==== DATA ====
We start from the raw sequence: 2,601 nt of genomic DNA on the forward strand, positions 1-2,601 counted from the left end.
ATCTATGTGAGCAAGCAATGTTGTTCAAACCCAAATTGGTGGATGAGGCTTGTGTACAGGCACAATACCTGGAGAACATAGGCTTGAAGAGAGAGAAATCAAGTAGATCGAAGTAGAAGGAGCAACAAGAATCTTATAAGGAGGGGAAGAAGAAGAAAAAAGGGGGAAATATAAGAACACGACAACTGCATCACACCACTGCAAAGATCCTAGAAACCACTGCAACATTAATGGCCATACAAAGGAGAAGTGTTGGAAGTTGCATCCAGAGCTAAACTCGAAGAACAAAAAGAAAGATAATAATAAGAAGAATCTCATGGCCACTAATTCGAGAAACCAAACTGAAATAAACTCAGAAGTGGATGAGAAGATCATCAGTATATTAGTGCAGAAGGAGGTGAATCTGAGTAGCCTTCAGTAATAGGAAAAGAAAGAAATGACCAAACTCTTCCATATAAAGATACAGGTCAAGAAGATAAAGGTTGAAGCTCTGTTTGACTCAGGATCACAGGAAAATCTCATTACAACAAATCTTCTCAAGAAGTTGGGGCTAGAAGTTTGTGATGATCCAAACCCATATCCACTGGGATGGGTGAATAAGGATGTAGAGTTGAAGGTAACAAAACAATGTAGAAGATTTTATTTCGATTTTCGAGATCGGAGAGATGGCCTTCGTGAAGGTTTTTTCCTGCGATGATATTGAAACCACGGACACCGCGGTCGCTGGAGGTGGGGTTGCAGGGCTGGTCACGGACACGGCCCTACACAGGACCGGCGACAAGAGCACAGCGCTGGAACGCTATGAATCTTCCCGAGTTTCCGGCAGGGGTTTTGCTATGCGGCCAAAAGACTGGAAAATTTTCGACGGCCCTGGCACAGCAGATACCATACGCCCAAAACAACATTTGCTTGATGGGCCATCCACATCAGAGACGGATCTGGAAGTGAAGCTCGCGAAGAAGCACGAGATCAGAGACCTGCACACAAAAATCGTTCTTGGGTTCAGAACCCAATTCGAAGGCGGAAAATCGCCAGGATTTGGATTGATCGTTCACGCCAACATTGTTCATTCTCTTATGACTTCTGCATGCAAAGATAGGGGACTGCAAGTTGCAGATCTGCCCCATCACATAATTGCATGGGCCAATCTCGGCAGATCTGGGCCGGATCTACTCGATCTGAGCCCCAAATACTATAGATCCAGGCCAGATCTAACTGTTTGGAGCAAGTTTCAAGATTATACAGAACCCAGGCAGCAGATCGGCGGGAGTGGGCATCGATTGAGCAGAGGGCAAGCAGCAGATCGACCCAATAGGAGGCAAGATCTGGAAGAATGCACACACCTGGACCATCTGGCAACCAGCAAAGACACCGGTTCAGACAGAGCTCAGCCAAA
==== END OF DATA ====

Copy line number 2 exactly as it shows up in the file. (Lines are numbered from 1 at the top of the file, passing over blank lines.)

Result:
ATCTATGTGAGCAAGCAATGTTGTTCAAACCCAAATTGGTGGATGAGGCTTGTGTACAGGCACAATACCTGGAGAACATAGGCTTGAAGAGAGAGAAATCAAGTAGATCGAAGTAGAAGGAGCAACAAGAATCTTATAAGGAGGGGAAGAAGAAGAAAAAAGGGGGAAATATAAGAACACGACAACTGCATCACACCACTGCAAAGATCCTAGAAACCACTGCAACATTAATGGCCATACAAAGGAGAAGTGTTGGAAGTTGCATCCAGAGCTAAACTCGAAGAACAAAAAGAAAGATAATAATAAGAAGAATCTCATGGCCACTAATTCGAGAAACCAAACTGAAATAAACTCAGAAGTGGATGAGAAGATCATCAGTATATTAGTGCAGAAGGAGGTGAATCTGAGTAGCCTTCAGTAATAGGAAAAGAAAGAAATGACCAAACTCTTCCATATAAAGATACAGGTCAAGAAGATAAAGGTTGAAGCTCTGTTTGACTCAGGATCACAGGAAAATCTCATTACAACAAATCTTCTCAAGAAGTTGGGGCTAGAAGTTTGTGATGATCCAAACCCATATCCACTGGGATGGGTGAATAAGGATGTAGAGTTGAAGGTAACAAAACAATGTAGAAGATTTTATTTCGATTTTCGAGATCGGAGAGATGGCCTTCGTGAAGGTTTTTTCCTGCGATGATATTGAAACCACGGACACCGCGGTCGCTGGAGGTGGGGTTGCAGGGCTGGTCACGGACACGGCCCTACACAGGACCGGCGACAAGAGCACAGCGCTGGAACGCTATGAATCTTCCCGAGTTTCCGGCAGGGGTTTTGCTATGCGGCCAAAAGACTGGAAAATTTTCGACGGCCCTGGCACAGCAGATACCATACGCCCAAAACAACATTTGCTTGATGGGCCATCCACATCAGAGACGGATCTGGAAGTGAAGCTCGCGAAGAAGCACGAGATCAGAGACCTGCACACAAAAATCGTTCTTGGGTTCAGAACCCAATTCGAAGGCGGAAAATCGCCAGGATTTGGATTGATCGTTCACGCCAACATTGTTCATTCTCTTATGACTTCTGCATGCAAAGATAGGGGACTGCAAGTTGCAGATCTGCCCCATCACATAATTGCATGGGCCAATCTCGGCAGATCTGGGCCGGATCTACTCGATCTGAGCCCCAAATACTATAGATCCAGGCCAGATCTAACTGTTTGGAGCAAGTTTCAAGATTATACAGAACCCAGGCAGCAGATCGGCGGGAGTGGGCATCGATTGAGCAGAGGGCAAGCAGCAGATCGACCCAATAGGAGGCAAGATCTGGAAGAATGCACACACCTGGACCATCTGGCAACCAGCAAAGACACCGGTTCAGACAGAGCTCAGCCAAA